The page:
Terrorism, Imperialism and Globalisation
John Harriss

Editors Introduction On October 12, 2001, one month and a day after the terrorist attacks on the World Trade Center and the Pentagon, the Development Studies Institute, based at the London School of Economics and Political Science, hosted a panel debate on the subject of terrorism and the developing world. Chaired by James Putzel, director of the Crisis States Programme at the LSE, it brought together a group of academics with unique perspectives on the roots of terrorism in the developing world, to consider the events of September 11 from a development-studies perspective.

In this feature, John Harriss, director of the Development Studies Institute at the LSE, considers the economic, political and cultural contexts for the emergence of movements so hostile to the west and to modernity as to be committed to acts of terror. He argues that terrorism was born from the defeat of secular and socially progressive forces around the world, and from the decline of programmatic political parties.

September 11 was a significant date in the recent history of the world before 2001. One anniversary which falls on that date is that of the signing of the Camp David accords by Anwar Sadat of Egypt and Menachem Begin of Israel, orchestrated by US President Jimmy Carter. That agreement saw the capitulation of Egypt and the isolation, subsequently, of the Palestinians. This is a reminder to us of the significance for current events of the question of Palestine and of the rights of Palestinians to their own state--only grudgingly and recently acknowledged by the US. It also reminds us of the, by now, long history of state-sponsored terrorism perpetrated by Israel against Palestinians.

September 11 is also the date of the overthrow in 1973 of the social democratic regime of Salvador Allende in Chile, in a coup headed by Augusto Pinochet, which also heralded a savage period of state-sponsored terrorism in that country. The complicity of the US through the CIA in these events, and the active involvement of the Nobel Peace Prize winner Henry Kissinger, is by now well established.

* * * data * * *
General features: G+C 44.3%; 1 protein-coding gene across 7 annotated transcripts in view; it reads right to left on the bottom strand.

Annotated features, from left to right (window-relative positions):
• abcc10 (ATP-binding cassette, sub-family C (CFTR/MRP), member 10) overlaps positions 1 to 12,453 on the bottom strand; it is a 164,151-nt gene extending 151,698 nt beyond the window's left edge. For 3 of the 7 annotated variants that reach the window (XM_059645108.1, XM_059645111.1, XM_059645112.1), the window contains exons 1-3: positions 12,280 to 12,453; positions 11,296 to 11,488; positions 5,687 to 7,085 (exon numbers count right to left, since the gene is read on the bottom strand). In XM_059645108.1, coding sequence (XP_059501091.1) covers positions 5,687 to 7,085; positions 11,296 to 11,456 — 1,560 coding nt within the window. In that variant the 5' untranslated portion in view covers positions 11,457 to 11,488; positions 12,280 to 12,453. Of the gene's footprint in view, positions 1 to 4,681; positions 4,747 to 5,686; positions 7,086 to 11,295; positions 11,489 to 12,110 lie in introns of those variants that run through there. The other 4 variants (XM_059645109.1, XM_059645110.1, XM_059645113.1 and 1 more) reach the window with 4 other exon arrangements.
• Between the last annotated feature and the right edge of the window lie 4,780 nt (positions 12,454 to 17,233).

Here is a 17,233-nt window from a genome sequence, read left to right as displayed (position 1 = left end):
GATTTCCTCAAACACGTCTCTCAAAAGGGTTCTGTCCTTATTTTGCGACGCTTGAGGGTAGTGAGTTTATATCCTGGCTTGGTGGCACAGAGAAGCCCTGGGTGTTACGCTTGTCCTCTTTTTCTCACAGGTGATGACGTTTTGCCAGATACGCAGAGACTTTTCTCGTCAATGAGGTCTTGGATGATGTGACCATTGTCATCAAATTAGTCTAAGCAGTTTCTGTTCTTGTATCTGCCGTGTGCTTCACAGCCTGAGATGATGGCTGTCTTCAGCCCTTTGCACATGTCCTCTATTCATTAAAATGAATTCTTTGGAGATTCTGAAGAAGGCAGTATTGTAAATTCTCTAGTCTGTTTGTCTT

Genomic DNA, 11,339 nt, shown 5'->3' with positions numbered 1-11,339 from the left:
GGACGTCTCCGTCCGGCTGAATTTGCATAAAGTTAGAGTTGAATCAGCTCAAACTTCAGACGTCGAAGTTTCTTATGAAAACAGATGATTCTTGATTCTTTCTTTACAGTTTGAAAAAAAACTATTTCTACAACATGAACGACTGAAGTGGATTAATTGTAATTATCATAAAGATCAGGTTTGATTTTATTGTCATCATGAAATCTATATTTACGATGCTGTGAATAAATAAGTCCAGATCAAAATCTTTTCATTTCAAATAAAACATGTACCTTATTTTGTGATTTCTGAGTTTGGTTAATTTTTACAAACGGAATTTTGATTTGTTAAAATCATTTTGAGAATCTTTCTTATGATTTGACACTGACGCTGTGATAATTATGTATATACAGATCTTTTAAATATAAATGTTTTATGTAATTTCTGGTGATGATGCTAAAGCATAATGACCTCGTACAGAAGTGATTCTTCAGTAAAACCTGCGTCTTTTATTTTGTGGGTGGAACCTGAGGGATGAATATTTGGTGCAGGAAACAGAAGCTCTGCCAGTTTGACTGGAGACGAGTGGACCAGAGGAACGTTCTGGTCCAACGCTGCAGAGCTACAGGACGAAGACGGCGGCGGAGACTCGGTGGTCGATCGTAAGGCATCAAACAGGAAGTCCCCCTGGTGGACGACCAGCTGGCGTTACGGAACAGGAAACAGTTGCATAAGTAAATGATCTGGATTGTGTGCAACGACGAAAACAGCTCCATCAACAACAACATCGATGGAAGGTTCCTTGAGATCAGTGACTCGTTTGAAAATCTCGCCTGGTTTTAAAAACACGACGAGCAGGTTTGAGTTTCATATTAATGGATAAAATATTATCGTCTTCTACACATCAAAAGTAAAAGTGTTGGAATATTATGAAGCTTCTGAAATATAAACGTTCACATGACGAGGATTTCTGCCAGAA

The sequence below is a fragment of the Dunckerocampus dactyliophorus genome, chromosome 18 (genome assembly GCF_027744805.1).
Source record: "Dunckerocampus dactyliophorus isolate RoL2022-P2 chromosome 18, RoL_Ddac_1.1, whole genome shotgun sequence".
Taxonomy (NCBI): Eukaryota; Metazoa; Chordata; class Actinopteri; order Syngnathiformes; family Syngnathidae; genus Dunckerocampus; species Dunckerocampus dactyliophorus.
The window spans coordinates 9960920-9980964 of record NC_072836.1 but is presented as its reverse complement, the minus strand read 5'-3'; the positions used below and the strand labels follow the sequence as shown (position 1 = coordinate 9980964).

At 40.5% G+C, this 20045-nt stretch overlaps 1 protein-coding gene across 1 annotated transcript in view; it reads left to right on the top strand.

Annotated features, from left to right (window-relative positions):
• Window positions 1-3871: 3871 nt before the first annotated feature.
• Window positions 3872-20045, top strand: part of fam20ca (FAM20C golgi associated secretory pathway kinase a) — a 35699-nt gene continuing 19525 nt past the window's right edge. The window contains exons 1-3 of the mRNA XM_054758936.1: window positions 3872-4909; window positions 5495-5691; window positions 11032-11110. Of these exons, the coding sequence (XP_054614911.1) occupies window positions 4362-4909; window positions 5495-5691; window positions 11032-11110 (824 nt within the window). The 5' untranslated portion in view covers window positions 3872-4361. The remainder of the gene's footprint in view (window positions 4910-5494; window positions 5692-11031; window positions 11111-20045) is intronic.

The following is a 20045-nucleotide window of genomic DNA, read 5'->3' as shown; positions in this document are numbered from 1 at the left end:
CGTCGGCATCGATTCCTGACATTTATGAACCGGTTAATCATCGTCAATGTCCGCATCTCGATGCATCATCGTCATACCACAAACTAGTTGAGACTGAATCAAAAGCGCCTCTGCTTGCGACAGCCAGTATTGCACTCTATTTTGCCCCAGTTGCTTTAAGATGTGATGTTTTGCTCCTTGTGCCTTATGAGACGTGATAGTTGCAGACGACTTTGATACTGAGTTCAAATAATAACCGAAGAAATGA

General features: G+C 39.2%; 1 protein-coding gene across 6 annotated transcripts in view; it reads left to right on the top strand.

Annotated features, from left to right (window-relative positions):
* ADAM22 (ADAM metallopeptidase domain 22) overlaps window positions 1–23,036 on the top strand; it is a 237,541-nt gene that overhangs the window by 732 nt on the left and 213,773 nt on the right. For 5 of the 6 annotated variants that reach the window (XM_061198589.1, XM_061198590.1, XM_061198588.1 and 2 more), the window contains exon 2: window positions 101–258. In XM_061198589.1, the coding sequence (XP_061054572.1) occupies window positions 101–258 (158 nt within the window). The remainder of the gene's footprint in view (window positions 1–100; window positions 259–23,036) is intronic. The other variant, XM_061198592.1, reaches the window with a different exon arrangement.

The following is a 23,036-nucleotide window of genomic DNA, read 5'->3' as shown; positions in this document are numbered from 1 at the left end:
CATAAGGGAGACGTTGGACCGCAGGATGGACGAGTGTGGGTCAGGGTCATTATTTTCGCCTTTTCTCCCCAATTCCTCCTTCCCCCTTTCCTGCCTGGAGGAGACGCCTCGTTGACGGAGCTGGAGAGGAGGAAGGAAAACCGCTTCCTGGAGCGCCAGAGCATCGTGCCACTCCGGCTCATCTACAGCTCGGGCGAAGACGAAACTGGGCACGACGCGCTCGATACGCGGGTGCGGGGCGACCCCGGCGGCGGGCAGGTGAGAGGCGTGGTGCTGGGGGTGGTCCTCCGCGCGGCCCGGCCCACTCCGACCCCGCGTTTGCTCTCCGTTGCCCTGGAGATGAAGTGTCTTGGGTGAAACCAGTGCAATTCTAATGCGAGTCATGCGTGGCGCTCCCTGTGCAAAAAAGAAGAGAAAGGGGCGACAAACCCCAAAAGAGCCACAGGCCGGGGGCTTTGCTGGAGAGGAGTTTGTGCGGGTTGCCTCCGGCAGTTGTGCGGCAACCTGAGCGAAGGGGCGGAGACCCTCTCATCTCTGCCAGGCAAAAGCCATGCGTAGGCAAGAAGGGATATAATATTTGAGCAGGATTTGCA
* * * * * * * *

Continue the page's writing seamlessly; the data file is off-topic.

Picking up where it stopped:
This reminds us of the extent to which western powers--notably the US but also Britain and France, both constrained more by resources than by intention--have intervened in the affairs of other countries and been ready to sponsor terror as a tactic against those whom they have seen as enemies. The role of the CIA in the creation of the cult of Osama bin Laden and of the al-Qaida network, and,though less directly,in the creation of the Taliban, has by now come to be widely recognised.

The United States has pursued a cynical foreign policy--nowhere more than in the Middle East, where crucial oil interests are at stake--based on the principles of 'realism' propounded so eloquently by Kissinger in his academic writing, though sometimes dressed up in the language of 'idealism'--'the defence of freedom'. And the enemy that we are now fighting--terrorism--is to an important extent a creature created by western imperialism, headed up by the US.

Terrorism is a Frankenstein born (1) of the defeat of secular and socially progressive forces of the left across so much of the world, and (2) of the general decline of programmatic political parties.